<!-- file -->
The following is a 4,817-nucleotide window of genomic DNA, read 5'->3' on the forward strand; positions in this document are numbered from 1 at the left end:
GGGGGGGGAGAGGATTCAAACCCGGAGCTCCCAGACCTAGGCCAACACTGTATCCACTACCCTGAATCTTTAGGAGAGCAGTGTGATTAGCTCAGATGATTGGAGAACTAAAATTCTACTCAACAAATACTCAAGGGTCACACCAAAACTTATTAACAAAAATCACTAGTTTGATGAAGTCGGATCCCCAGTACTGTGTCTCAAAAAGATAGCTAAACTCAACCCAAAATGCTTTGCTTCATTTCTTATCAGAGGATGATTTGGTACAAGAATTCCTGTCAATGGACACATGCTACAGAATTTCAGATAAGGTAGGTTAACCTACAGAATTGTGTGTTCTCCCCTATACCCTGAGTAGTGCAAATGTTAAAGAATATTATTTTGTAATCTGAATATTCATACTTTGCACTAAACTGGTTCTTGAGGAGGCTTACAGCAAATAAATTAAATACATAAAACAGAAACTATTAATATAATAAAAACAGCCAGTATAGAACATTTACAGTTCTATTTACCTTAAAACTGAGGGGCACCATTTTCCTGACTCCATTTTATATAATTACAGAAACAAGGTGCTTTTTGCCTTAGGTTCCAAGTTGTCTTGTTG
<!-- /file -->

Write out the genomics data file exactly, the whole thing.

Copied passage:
The following is a 4,817-nucleotide window of genomic DNA, read 5'->3' on the forward strand; positions in this document are numbered from 1 at the left end:
GGGGGGGGAGAGGATTCAAACCCGGAGCTCCCAGACCTAGGCCAACACTGTATCCACTACCCTGAATCTTTAGGAGAGCAGTGTGATTAGCTCAGATGATTGGAGAACTAAAATTCTACTCAACAAATACTCAAGGGTCACACCAAAACTTATTAACAAAAATCACTAGTTTGATGAAGTCGGATCCCCAGTACTGTGTCTCAAAAAGATAGCTAAACTCAACCCAAAATGCTTTGCTTCATTTCTTATCAGAGGATGATTTGGTACAAGAATTCCTGTCAATGGACACATGCTACAGAATTTCAGATAAGGTAGGTTAACCTACAGAATTGTGTGTTCTCCCCTATACCCTGAGTAGTGCAAATGTTAAAGAATATTATTTTGTAATCTGAATATTCATACTTTGCACTAAACTGGTTCTTGAGGAGGCTTACAGCAAATAAATTAAATACATAAAACAGAAACTATTAATATAATAAAAACAGCCAGTATAGAACATTTACAGTTCTATTTACCTTAAAACTGAGGGGCACCATTTTCCTGACTCCATTTTATATAATTACAGAAACAAGGTGCTTTTTGCCTTAGGTTCCAAGTTGTCTTGTTG